While Republicans' first act after taking over the House was to vote
on repealing the health care reform law, a new poll suggests the public would rather lawmakers focus on jobs.
A CBS News/New York Times survey
out Thursday found 43 percent of Americans believe the most important thing for the new Congress to deal with is job creation -- compared to just 18 percent who say the top priority should be health care.
Fourteen percent said the massive federal budget deficit
should be foremost on the minds of lawmakers. Most Americans believe the deficit is a very serious problem that will create hardships for future generations, according to CBS/Times
Asked how Congress should deal with the deficit, a strong majority said by cutting government programs, not raising taxes. Respondents were given three programs -- the military, Medicare and Social Security -- from which to cut. Fully 55 percent chose the military. Twenty-one percent cited Medicare, and 13 percent said Social Security.
The CBS/Times survey had similar findings to a Gallup poll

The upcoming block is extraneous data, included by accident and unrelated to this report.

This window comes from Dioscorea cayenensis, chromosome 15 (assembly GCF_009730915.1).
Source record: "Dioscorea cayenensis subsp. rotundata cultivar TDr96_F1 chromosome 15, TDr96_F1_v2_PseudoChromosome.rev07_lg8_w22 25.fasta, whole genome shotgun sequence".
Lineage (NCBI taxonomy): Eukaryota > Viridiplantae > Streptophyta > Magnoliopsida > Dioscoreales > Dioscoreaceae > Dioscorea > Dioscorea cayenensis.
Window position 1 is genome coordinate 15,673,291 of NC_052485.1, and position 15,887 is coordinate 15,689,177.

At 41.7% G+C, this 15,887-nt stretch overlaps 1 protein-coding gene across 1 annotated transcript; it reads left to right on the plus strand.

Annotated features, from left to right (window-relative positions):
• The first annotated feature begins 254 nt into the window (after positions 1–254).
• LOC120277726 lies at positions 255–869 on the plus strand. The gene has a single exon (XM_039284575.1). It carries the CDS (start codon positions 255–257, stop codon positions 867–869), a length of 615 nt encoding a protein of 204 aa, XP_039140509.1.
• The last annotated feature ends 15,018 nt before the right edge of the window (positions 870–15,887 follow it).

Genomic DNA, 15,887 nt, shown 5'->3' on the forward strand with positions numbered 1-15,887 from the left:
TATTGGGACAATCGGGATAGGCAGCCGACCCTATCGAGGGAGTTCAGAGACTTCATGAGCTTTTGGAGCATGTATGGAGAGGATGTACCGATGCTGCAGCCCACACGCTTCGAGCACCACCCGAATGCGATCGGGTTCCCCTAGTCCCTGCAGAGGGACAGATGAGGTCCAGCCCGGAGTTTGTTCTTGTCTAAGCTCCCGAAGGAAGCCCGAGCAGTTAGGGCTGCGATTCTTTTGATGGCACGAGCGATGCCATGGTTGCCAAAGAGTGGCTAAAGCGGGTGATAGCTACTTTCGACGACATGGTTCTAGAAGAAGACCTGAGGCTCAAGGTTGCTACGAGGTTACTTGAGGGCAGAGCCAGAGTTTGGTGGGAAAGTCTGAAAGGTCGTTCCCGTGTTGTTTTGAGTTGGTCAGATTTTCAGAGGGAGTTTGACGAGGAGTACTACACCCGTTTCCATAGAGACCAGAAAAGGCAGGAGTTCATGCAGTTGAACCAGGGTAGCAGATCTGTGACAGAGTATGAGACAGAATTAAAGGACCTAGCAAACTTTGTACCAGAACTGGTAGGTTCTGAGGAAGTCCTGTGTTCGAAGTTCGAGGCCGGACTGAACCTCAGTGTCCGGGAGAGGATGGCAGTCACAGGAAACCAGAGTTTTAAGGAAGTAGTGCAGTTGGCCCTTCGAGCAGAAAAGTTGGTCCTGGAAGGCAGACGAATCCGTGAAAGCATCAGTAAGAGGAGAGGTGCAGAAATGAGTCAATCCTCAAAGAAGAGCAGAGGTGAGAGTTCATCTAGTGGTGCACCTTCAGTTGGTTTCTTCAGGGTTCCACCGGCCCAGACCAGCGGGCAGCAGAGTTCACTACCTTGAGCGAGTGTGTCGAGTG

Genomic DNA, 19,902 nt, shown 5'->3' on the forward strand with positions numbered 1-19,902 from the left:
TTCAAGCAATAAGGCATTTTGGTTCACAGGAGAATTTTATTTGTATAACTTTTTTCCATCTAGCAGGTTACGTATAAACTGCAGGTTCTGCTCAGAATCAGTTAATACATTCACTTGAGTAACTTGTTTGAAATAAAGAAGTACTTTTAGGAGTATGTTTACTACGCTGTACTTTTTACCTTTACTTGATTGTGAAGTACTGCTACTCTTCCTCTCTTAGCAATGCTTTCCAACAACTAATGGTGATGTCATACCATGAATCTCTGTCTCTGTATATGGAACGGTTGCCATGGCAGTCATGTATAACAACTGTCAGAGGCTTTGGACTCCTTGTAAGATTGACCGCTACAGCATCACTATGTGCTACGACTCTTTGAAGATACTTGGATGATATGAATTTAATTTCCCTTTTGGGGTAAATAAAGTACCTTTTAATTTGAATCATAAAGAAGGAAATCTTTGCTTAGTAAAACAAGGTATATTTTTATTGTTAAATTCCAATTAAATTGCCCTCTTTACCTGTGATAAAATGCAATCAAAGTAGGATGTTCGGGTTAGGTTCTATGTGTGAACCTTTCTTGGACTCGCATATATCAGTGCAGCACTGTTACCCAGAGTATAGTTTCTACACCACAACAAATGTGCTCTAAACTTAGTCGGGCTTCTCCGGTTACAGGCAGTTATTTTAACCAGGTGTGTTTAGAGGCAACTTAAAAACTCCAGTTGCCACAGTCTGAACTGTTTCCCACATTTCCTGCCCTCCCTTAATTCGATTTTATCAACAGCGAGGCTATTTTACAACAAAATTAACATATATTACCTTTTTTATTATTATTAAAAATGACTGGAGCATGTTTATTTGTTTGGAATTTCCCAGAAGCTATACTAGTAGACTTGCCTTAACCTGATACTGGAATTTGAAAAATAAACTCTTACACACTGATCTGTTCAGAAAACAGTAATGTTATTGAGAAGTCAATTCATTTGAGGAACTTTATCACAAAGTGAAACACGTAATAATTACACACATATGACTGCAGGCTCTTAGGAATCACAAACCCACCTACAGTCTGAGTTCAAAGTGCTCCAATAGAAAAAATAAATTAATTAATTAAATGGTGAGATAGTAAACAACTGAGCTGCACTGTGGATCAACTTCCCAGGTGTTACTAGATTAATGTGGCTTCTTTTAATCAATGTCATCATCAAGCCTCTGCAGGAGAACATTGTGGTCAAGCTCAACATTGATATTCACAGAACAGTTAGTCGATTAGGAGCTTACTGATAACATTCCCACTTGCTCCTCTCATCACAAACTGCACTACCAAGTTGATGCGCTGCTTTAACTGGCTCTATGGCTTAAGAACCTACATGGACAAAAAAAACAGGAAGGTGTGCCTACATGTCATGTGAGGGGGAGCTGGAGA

that also noted that concerns over the deficit were inching up. But in that poll
as well, the deficit still ranked far behind the economy and jobs when voters listed priorities for Congress.
When it comes to the landmark health care reform legislation passed last year, a CBS/Times poll
found more Americans now say they want to keep the law in place rather than repeal it. Forty-eight percent of respondents said the law should stand, compared to 40 percent who want to see it repealed.
Along party lines, fully 73 percent of Republicans favor repeal, while only 16 percent of Democrats do. Seventy-seven percent of Democrats want to keep the law, compared to just 16 percent of Republicans.
Among voters who favor repeal, 50 percent say they want the law rolled back completely. Forty-four percent want only certain parts of it repealed.
House Republicans voted
overwhelmingly Wednesday to repeal President Obama's health care reform law, keeping a campaign promise that helped them retake the majority in November. The vote was a largely symbolic exercise because it's doomed to fail in the Senate.